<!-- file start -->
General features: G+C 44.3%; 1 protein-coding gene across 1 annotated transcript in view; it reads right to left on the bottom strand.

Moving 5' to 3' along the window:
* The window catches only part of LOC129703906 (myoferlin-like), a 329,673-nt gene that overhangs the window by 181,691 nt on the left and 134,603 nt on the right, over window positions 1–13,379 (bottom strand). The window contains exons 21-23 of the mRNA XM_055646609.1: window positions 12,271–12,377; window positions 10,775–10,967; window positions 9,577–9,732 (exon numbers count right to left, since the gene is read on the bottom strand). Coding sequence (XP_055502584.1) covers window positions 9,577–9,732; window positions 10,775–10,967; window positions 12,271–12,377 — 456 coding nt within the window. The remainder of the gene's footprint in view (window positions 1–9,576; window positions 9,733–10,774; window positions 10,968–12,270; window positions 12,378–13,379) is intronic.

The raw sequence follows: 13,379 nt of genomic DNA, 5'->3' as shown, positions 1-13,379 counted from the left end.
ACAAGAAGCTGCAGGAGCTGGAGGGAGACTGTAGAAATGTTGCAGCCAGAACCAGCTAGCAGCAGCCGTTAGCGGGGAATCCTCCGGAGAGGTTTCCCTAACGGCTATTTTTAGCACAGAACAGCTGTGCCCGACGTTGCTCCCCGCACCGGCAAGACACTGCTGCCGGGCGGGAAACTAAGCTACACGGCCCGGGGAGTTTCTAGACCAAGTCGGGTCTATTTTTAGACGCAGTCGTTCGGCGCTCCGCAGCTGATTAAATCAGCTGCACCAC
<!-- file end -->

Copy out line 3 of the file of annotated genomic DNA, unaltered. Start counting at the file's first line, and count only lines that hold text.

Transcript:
* The window catches only part of LOC129703906 (myoferlin-like), a 329,673-nt gene that overhangs the window by 181,691 nt on the left and 134,603 nt on the right, over window positions 1–13,379 (bottom strand). The window contains exons 21-23 of the mRNA XM_055646609.1: window positions 12,271–12,377; window positions 10,775–10,967; window positions 9,577–9,732 (exon numbers count right to left, since the gene is read on the bottom strand). Coding sequence (XP_055502584.1) covers window positions 9,577–9,732; window positions 10,775–10,967; window positions 12,271–12,377 — 456 coding nt within the window. The remainder of the gene's footprint in view (window positions 1–9,576; window positions 9,733–10,774; window positions 10,968–12,270; window positions 12,378–13,379) is intronic.